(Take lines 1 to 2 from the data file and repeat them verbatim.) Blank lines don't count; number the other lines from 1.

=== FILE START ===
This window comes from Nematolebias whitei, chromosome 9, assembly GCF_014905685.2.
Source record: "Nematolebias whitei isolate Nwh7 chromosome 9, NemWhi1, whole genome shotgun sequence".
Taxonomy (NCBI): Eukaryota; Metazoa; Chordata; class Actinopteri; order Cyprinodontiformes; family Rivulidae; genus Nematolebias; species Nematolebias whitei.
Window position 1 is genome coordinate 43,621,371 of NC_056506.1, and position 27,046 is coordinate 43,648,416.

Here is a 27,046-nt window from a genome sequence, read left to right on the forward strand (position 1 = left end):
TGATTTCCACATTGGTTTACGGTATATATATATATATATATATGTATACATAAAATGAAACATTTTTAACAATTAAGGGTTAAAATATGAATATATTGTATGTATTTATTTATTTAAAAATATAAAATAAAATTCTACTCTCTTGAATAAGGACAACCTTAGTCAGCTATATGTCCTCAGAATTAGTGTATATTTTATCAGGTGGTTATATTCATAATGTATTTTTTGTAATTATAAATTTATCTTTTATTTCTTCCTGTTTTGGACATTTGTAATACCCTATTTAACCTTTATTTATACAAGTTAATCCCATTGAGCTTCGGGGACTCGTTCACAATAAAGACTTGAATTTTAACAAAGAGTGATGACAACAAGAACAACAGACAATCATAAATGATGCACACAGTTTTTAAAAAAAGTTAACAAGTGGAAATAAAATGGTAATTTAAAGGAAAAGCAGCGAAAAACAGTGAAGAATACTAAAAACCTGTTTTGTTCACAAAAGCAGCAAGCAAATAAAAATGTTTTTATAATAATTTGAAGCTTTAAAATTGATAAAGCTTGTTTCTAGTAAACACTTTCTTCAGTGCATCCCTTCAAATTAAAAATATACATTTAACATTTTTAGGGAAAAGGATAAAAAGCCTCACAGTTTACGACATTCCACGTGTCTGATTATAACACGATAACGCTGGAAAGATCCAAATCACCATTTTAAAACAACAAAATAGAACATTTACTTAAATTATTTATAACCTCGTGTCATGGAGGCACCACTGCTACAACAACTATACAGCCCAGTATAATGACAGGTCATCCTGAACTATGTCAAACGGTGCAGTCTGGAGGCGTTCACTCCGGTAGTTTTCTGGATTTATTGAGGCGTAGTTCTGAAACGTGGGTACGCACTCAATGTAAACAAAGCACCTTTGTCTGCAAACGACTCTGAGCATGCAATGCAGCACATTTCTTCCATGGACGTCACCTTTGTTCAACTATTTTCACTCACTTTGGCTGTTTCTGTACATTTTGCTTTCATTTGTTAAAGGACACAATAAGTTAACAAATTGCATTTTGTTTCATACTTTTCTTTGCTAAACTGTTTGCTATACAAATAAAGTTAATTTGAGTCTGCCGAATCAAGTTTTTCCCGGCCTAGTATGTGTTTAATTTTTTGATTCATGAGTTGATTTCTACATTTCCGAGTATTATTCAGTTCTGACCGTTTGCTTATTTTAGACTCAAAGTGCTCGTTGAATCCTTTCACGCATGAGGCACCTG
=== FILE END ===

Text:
This window comes from Nematolebias whitei, chromosome 9, assembly GCF_014905685.2.
Source record: "Nematolebias whitei isolate Nwh7 chromosome 9, NemWhi1, whole genome shotgun sequence".